To Ban Triple Talaq, We Must Stop Talking About UCC: Tahir Mahmood
Former Minorities Commission head Tahir Mahmood on why we must stop linking triple talaq with uniform civil code.
(In a landmark judgement, a Constitution Bench of the Supreme Court, on 22 August, declared the practice of Triple Talaq unconstitutional. A five-judge bench of Chief Justice of India JS Khehar, Kurian Joseph, Rohinton Fali Norman, Uday Umesh Lalit and Abdul Nazeer struck down the practice on the grounds that it goes against the Shariat and the basic tenets of the Quran. In light of the judgement, The Quint is reposting this interview with noted jurist Tahir Mahmood in a bid to better understand the arguments presented in court by those in favour of retaining the practice.)
The case against triple talaq seems pretty straightforward. A distorted interpretation of the divorce law is being used to grant unilateral divorces to Indian Muslim women through bizarre means like WhatsApp messages and even newspaper ads. Countries like Pakistan, Bangladesh and Turkey are among 21 Islamic nations that have already banned triple talaq.
So why the resistance to what should be a done deal in India? Why is the All India Muslim Personal Law Board against reforming a 1,500-year-old law?
The Quint spoke to noted Muslim jurist and former chairman of the National Commission for Minorities, Tahir Mahmood, on the obscurity of the debate surrounding triple talaq. Here are excerpts from the conversation.
You’ve maintained that the Muslim personal law was far ahead of its time when it was conceived. Why has it failed to evolve and keep up with the times?
If we go strictly by the teachings of the Holy Quran or by the teachings of the Prophet, it is one of the best laws that humankind can have. This law is about 1,500 years old. It is a wonder that we had such a progressive law at that time.
In 7th century AD, Prophet Mohammad gave inheritance rights to women. We did not have equal rights for men and women, but the law provided for at least half the share to be given to the wife, the daughter, granddaughter, the mother, or even distant relatives. This would’ve been inconceivable anywhere else in the 7th century. That was one progressive aspect of it.
But the law as written in the holy book of Quran is very different from what is in practice. The world has no time to look at what the Quran says. Muslims all over the world go by what the community dictates, not by Quranic text.
Why is there such resistance to abolishing triple talaq?
The practice of triple talaq is most un-Islamic, most un-Quranic. Even if it’s single talaq, the result will be the same. What is being objected to, in the name of triple divorce, is the practice of Muslim men unilaterally divorcing their wives without following the procedure laid down in the Quran.
Triple divorce is a misnomer. The problem is unilateral divorce. The divorce laws are very comprehensive, but no one, including the maulavis, are following the religious text. The law is not just being implemented wrong, its interpretation is being completely distorted. The judiciary is the only means to correct this. There is no other way.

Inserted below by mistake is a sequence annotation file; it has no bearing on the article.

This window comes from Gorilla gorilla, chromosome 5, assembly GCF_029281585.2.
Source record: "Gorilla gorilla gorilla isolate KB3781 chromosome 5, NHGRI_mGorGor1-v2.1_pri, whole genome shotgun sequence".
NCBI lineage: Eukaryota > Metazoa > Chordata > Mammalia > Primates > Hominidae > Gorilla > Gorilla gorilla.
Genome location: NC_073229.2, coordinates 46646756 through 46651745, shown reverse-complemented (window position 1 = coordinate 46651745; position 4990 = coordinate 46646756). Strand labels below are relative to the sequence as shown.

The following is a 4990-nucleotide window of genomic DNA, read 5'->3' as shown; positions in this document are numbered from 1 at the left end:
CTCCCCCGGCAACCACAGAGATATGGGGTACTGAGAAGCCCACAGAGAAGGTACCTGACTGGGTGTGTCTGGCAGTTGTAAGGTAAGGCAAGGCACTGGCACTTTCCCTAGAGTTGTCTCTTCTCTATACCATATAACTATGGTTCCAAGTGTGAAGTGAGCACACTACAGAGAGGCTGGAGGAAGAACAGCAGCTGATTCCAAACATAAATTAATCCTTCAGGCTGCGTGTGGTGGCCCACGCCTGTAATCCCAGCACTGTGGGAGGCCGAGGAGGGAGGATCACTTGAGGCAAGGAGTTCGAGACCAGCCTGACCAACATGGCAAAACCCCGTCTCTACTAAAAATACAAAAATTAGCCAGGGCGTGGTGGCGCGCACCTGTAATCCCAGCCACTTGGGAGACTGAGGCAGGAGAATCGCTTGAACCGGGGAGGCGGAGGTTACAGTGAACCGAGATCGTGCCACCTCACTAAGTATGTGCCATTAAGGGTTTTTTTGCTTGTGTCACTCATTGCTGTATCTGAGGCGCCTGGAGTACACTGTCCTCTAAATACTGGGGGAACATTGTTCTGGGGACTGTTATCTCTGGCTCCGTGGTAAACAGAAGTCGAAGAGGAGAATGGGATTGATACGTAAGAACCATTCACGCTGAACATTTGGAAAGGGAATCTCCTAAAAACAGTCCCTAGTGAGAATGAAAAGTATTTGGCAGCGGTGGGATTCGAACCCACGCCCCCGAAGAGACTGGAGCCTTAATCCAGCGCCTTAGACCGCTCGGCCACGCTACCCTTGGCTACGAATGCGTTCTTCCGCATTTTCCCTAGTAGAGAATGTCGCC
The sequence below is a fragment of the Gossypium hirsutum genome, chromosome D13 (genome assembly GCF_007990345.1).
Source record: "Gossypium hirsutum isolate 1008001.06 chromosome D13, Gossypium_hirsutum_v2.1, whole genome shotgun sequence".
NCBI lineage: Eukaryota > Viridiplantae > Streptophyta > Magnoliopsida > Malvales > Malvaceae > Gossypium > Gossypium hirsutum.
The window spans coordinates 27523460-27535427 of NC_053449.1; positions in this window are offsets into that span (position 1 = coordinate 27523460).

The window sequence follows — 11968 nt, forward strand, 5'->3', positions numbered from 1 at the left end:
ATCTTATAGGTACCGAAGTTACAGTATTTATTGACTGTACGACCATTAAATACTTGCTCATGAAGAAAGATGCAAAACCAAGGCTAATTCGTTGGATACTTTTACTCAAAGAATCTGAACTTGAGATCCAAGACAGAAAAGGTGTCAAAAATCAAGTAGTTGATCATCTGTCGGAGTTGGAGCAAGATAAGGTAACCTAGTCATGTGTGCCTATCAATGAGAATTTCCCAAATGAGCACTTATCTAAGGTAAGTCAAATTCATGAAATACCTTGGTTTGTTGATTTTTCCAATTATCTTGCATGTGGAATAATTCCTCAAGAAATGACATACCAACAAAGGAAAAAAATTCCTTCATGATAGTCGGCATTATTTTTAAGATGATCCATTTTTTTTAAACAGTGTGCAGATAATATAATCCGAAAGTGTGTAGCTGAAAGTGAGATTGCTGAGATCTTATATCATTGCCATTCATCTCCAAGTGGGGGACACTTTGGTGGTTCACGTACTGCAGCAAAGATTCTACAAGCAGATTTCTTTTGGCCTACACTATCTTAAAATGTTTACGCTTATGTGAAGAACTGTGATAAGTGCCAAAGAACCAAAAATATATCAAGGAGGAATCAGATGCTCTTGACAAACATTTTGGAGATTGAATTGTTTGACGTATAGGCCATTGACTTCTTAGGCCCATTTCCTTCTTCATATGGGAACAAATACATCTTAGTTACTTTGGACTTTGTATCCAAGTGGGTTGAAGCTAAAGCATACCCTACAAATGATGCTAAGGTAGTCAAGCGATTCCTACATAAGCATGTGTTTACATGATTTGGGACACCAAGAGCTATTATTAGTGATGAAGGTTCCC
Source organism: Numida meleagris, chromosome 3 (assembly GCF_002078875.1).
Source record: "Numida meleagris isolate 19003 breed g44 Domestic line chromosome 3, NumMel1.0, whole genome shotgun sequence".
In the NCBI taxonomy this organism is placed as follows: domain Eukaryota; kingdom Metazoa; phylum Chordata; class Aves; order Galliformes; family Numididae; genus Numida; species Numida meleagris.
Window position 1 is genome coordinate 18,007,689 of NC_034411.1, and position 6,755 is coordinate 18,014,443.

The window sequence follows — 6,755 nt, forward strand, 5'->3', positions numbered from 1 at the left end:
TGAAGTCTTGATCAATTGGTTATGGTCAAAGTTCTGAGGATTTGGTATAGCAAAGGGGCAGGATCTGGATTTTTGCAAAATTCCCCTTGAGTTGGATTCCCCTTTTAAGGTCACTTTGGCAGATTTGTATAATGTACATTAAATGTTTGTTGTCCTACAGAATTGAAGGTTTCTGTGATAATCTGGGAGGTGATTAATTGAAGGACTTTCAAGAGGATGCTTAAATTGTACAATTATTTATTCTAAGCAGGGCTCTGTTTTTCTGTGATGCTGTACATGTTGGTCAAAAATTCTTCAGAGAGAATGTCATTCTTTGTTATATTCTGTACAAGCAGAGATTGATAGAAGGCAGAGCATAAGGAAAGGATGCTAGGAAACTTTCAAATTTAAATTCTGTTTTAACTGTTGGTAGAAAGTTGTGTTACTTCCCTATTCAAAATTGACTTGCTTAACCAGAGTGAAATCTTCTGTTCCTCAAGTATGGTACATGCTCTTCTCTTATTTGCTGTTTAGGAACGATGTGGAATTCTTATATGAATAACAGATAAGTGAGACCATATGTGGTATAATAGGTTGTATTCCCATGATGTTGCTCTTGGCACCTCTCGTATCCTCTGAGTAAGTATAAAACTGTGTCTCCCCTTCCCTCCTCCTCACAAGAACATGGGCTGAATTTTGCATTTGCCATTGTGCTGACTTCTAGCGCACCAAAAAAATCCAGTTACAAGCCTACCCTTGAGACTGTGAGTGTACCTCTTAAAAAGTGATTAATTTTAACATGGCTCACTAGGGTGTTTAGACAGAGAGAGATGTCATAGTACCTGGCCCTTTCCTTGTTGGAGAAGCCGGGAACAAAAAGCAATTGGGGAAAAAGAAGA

You are ruling out a political solution, but if we were to watch any news channel or TV debate, the current political dispensation seems to be offering a Uniform Civil Code (UCC) as a solution to triple talaq.
First of all, let me tackle the point on TV debates. I just don’t understand why there should be any TV debates about such a serious issue. I feel very irritated at the kind of people they selectively call for these TV debates. Is triple talaq a Hindu-Muslim issue, a dharam yudh fought out between a Hindu pandit and a Muslim mullah?
What TV channels are doing these days, whether it is the issue of triple talaq or Vande Mataram or cow slaughter, is very dangerous.
As for the UCC, there is a very, very genuine fear around it. Where is the draft for this UCC that is being talked about? Ask all the defenders of the UCC, and they will say it should be based on Hindu law. Therefore, all minorities are in the fear that the UCC is a euphemism for the Hindu law to be enforced on non-Hindus.
You must understand that it’s not just the Muslims who have a personal law. The only difference is that the Muslim personal law has not been codified or reformed. Those talking about Article 44 need to be aware that a minority community cannot be made to give up its personal law and accept the personal law of the majority community in the name of a UCC.
Therefore, there is a fear among Muslim theologists that allowing a reform to triple talaq or any other aspect of Muslim law will pave the way for UCC. This fear is not unfounded.
My firm opinion is that we have to reform Muslim personal law and give relief to the suffering women – even the present government and current Prime Minister keep talking about their Muslim sisters. But they are not worried about the Muslim brothers, they can be killed by cow protectors, but Muslim sisters must be protected from triple talaq.
If they really mean business, they have to stop talking about UCC. They should focus only on the reform of Muslim law. And the job should be left to judges, lawyers and professors of law. They will do it. Why should the politicians be bothered about it?
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